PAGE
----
A gas (or gases) to be cleaned from particles suspended therein and being heavier than the gas, is introduced into the rotor through the inlet pipe 74 and may flow to the lower part of the separation chamber 69. From there the gas is conducted vertically upwardly, with reference to FIG. 6, through the part of the separation chamber 69 in which there are bristles. By the bristles the gas is entrained in their rotation, the heavy particles being separated from the gas, which continues upwardly and out of the rotor 67 through the holes 72 and further out of the housing 66 through the outlet openings 75.

The particles separated from the gases, which may be solids or liquid drops, move towards the surrounding wall of the rotor 67 between the bristles. Certain particles, maybe most of them, will then be brought into contact with the bristles and will slide along them by the centrifugal force towards said surrounding wall. Like the surrounding wall 59 of the rotor in FIG. 5 the surrounding wall of the rotor in FIG. 6 may be provided with small outlet holes for continuous discharge of separated particles to the space between the rotor 67 and the housing 66. Above all, if the particles are in the form of liquid drops, such a continuous discharge of separation products is suitable.

As an alternative to one or more holes through the surrounding wall of the rotor 67 may serve for continuous discharge of separated liquid from the rotor a stationary outlet device, which is adapted to discharge liquid during the rotation of the rotor at a certain distance from the rotational axis 68. A stationary outlet device of this kind may comprise a so-called paring pipe, which extends from above into the upper part of the rotor and opens at 76 in the vicinity of the rotor surrounding wall axially between the outlet holes 72 and an internal flange 77 of said surrounding wall. If there are no outlet holes through the surrounding wall of the rotor or some other arrangement for discharge of material separated from the gases, the rotor 67 has to be stopped and cleaned at certain time intervals.

FIG. 7 shows a further embodiment of a centrifugal separator for cleaning of a gas from particles suspended therein and being heavier than the gas. The centrifugal separator in FIG. 7 is similar to the centrifugal separator in FIG. 6 and corresponding parts of these centrifugal separators have therefore been given the same reference numerals 66-72 and 74-77.

The separation insert 70 in FIG. 7 comprises several frusto-conical separation discs, which are placed in the separation chamber 69 coaxially with each other and at some axial distance from each other. Hereby, thin flow paths are formed between the separation discs from the radially inner edges to their radially outer edges. As can be seen from FIG. 7, the separation discs are kept radially spaced from the surrounding wall of the rotor 67 by means of an axial rib 78. Several ribs of this kind are arranged spaced from each other around the separation insert 70. The purpose of them is both to keep the conical separation discs in correct positions in the chamber 69 and to create between the separation discs and the surrounding wall of the rotor axial flow parts for gas having been cleaned or gas which is to be cleaned from particles.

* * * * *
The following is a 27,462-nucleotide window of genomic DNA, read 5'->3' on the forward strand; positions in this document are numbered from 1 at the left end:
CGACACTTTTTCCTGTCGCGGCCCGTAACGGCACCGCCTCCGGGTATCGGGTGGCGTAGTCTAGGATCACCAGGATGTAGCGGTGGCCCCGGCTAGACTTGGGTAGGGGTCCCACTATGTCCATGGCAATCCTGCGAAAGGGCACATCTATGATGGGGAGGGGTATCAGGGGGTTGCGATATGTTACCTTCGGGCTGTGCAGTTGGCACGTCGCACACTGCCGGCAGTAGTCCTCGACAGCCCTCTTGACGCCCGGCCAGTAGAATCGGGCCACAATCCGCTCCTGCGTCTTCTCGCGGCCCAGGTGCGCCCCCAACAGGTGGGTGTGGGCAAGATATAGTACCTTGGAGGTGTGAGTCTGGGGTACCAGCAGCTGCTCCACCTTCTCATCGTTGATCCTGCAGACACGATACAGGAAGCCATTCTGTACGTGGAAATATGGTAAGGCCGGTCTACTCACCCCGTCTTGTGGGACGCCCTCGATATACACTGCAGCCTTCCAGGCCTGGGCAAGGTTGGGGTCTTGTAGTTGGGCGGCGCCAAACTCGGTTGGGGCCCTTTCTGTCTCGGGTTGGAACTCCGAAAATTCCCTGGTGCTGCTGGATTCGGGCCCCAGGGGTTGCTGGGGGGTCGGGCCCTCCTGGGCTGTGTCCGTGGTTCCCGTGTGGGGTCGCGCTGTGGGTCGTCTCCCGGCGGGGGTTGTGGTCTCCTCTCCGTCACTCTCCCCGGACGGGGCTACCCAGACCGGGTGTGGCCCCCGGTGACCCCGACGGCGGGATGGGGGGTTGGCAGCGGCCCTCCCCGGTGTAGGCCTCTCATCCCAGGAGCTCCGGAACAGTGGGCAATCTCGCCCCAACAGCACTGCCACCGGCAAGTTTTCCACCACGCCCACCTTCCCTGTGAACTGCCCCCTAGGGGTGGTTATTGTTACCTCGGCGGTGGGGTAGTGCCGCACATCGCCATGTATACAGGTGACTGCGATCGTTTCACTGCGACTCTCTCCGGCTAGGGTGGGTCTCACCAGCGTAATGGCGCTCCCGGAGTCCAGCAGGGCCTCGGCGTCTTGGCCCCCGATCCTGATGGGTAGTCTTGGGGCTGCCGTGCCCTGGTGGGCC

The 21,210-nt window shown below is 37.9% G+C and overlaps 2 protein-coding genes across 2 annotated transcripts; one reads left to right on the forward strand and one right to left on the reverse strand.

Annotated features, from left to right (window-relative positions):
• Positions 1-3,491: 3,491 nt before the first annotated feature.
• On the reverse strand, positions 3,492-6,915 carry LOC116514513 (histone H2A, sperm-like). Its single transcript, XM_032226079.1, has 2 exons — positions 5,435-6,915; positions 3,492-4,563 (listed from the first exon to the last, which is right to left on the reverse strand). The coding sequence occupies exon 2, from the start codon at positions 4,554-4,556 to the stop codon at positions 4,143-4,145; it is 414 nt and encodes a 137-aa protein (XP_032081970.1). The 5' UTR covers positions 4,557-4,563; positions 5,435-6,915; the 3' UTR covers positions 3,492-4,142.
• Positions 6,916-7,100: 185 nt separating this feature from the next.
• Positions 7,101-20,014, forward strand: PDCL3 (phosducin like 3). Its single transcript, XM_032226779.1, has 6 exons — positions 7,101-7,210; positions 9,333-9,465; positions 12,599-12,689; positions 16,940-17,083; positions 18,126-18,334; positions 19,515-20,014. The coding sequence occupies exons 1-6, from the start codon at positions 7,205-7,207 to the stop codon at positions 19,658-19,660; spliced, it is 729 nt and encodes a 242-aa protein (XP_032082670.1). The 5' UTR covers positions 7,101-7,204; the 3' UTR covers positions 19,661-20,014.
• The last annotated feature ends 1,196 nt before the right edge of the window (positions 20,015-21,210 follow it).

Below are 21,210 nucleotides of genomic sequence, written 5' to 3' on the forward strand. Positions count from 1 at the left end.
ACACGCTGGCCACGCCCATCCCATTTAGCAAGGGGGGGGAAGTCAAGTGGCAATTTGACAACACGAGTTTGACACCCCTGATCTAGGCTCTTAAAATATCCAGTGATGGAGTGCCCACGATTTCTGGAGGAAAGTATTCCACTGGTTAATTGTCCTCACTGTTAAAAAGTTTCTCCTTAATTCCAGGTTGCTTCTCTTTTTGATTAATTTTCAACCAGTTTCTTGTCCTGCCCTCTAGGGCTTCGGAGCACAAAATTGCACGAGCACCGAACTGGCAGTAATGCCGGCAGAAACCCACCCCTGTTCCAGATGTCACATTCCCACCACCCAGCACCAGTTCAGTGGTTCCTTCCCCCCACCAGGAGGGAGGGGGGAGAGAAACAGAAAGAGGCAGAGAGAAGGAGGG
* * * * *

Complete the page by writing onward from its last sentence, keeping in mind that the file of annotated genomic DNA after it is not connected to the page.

Also the rotor in FIG. 7 may be rotatable in any suitable way, for instance some of those previously described with reference to the FIGS. 1-5.

Gas (or gases) to be cleaned from particles suspended therein and being heavier than the gas, is introduced into the rotor 67 through the inlet pipe 74. From the central part of the rotor the gas is distributed and flows further on towards the surrounding wall of the rotor through the thin interspaces between the conical separation discs. In these interspaces the gas is brought into rotation by the separation discs and possible spacing members arranged therebetween, the particles being separated from the gas by being thrown by the centrifugal force towards the undersides of the conical separation discs. On these undersides the separate particles slide, or a liquid formed by separated liquid drops flows, further towards the surrounding wall of the rotor. On the inside of the surrounding wall of the rotor separated material is thus collected, from where it can be removed either intermittently, e.g. manually when the rotor has been stopped, or continuously by the rotor surrounding wall being provided with openings similar to the openings 65 of the surrounding wall 59 in FIG. 5. Alternatively, the centrifugal separator in FIG. 7 may be provided with a stationary outlet device for separated liquid of the kind previously described in connection with-the centrifugal separator in FIG. 6. If a paring tube is used, it is important that this is adjusted such that a free liquid surface is formed in the rotor radially outside the outer edges of the conical separation discs, so that cleaned gases may flow axially past these outer edges and leave the rotor through the holes 72. Otherwise, separate holes have to be formed in the separation discs, which creates unnecessary throughflow resistance for the cleaned gases.